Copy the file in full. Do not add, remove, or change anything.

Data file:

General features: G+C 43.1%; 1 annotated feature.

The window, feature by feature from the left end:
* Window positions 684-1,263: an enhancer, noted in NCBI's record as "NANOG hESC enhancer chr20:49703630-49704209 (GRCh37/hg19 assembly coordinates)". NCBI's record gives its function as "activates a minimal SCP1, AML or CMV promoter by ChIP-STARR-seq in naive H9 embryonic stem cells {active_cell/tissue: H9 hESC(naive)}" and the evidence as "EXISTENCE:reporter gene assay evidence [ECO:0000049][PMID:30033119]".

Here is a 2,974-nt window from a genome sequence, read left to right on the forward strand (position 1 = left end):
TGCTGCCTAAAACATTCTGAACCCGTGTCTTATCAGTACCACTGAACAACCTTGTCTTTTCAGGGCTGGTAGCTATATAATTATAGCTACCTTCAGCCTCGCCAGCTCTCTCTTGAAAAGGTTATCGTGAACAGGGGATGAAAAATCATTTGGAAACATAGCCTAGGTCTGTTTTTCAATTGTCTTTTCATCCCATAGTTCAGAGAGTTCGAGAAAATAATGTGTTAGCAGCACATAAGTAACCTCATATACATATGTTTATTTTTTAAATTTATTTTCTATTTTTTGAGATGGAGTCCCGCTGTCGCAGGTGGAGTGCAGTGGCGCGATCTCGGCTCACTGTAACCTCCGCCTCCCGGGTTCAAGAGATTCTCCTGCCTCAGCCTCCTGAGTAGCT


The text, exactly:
General features: G+C 43.1%; 1 annotated feature.

The window, feature by feature from the left end:
* Window positions 684-1,263: an enhancer, noted in NCBI's record as "NANOG hESC enhancer chr20:49703630-49704209 (GRCh37/hg19 assembly coordinates)". NCBI's record gives its function as "activates a minimal SCP1, AML or CMV promoter by ChIP-STARR-seq in naive H9 embryonic stem cells {active_cell/tissue: H9 hESC(naive)}" and the evidence as "EXISTENCE:reporter gene assay evidence [ECO:0000049][PMID:30033119]".

Here is a 2,974-nt window from a genome sequence, read left to right on the forward strand (position 1 = left end):
TGCTGCCTAAAACATTCTGAACCCGTGTCTTATCAGTACCACTGAACAACCTTGTCTTTTCAGGGCTGGTAGCTATATAATTATAGCTACCTTCAGCCTCGCCAGCTCTCTCTTGAAAAGGTTATCGTGAACAGGGGATGAAAAATCATTTGGAAACATAGCCTAGGTCTGTTTTTCAATTGTCTTTTCATCCCATAGTTCAGAGAGTTCGAGAAAATAATGTGTTAGCAGCACATAAGTAACCTCATATACATATGTTTATTTTTTAAATTTATTTTCTATTTTTTGAGATGGAGTCCCGCTGTCGCAGGTGGAGTGCAGTGGCGCGATCTCGGCTCACTGTAACCTCCGCCTCCCGGGTTCAAGAGATTCTCCTGCCTCAGCCTCCTGAGTAGCT